The World Wide Fund for Nature (WWF) has voiced its support for AVA’s proposal on a total ban on ivory in Singapore, highlighting that “Singapore’s ban will be the world’s most robust and stringent”.
Kim Stengert, chief strategic communications and external relations, WWF-Singapore said: “Singapore’s proposed ban carries global significance given our role as a transhipment hub – including for illegal wildlife trade. A stringent ban will impact and deter organised criminal syndicates behind the ivory trade and elephant poaching crisis. This move demonstrates Singapore’s strong leadership in addressing the ivory trade, and is a clear signal that Singapore does not tolerate illegal wildlife crime, trafficking and trade.”
As part of AVA’s public consultation process, WWF has outlined recommendations for the rollout and enforcement of the ban. If implemented in full, these measures could position Singapore’s ivory ban as the world’s most robust and stringent, making a real difference to elephant populations.
The recommendations are:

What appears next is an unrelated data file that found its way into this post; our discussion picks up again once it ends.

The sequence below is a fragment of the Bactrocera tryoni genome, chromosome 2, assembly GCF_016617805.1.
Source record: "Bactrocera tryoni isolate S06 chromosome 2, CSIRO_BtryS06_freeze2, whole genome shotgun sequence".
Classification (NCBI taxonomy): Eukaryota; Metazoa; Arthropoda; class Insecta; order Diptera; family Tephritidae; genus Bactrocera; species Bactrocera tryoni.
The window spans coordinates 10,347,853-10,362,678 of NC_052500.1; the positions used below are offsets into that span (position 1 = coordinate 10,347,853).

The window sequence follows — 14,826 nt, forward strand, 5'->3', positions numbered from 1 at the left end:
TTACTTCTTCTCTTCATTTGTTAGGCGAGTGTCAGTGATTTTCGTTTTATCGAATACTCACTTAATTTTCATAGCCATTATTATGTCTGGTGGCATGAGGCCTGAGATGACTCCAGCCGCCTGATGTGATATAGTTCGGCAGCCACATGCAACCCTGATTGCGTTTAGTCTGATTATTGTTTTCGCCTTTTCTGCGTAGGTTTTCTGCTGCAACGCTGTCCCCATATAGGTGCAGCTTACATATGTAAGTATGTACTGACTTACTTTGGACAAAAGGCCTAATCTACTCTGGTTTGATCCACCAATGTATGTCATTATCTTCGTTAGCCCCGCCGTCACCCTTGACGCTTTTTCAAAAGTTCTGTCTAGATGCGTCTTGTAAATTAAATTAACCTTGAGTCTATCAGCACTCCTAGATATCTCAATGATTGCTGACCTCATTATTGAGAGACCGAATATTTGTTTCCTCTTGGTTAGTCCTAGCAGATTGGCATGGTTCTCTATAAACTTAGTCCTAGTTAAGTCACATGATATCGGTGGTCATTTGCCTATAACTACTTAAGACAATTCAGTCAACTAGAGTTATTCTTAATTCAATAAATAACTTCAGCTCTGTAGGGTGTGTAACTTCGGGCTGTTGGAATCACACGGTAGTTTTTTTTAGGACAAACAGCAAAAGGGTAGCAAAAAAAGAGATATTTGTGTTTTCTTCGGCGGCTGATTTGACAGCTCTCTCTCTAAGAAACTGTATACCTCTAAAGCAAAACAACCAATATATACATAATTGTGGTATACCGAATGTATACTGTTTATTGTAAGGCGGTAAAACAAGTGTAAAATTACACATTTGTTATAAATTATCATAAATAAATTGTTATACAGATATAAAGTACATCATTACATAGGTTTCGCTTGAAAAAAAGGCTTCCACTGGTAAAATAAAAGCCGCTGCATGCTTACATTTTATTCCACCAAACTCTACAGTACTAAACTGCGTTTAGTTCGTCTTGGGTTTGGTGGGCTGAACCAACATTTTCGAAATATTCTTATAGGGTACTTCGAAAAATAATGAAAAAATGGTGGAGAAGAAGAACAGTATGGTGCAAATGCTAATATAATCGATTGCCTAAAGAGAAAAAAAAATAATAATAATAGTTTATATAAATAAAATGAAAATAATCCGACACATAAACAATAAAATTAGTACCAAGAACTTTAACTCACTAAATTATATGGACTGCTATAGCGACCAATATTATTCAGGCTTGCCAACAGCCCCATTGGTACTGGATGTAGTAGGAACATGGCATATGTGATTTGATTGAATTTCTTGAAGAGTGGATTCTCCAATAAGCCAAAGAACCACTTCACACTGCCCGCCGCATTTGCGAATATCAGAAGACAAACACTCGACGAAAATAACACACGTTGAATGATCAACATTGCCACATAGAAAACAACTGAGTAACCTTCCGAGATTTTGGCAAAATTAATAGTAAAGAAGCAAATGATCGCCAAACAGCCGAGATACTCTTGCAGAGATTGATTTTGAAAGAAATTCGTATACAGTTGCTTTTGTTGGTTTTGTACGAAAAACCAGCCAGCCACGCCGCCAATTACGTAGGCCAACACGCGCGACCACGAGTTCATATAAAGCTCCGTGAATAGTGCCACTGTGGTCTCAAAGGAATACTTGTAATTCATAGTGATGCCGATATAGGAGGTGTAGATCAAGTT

-To put measures in place to handle the current ivory stock of existing retailers to prevent stockpiling.
-Increase penalties for ivory and other illegal wildlife traders, matching the gravity of the crime
-Deploy adequate government resources to ensure effective enforcement of the ban
-Limit the grace period for ivory retailers to one year, instead of three.
According to WWF, the global trade in elephant ivory claims one African elephant every 25 minutes. The global ivory trade re-emerged in late 2000s despite an international trade ban on ivory that has been in place since 1990. 20% of African elephant populations have been lost in the last 10 years. To stop the global elephant poaching crisis, WWF-Singapore has been calling for a domestic ban in elephant ivory and stronger deterrent penalties and enforcement measures in Singapore, as well as close cooperation within the Association of Southeast Asian Nations (ASEAN) for united action against the illegal ivory and wildlife trade.
To garner awareness over the issue, WWF created a fictitious online brand called Ivory Lane, which was later unveiled as a PR campaign by the WWF to prompt awareness of the global trade in elephant ivory. In a press statement, WWF said it set up a fictitious online ivory shop, Ivory Lane, to raise awareness on the fact that elephant ivory remains legal for sale in Singapore under certain conditions.
The stunt prompted a strong public outcry over the past week, reaching 250,000 people and garnering 65,000 reactions within six days. The stunt sparked off a heated public debate on wildlife trade on social media, national legislation and enforcement in Singapore. An online website created for the fictitious store now links back to the WWF site. On social media, netizens shared their disdain for the practice.
(Photo courtesy: WWF Singapore)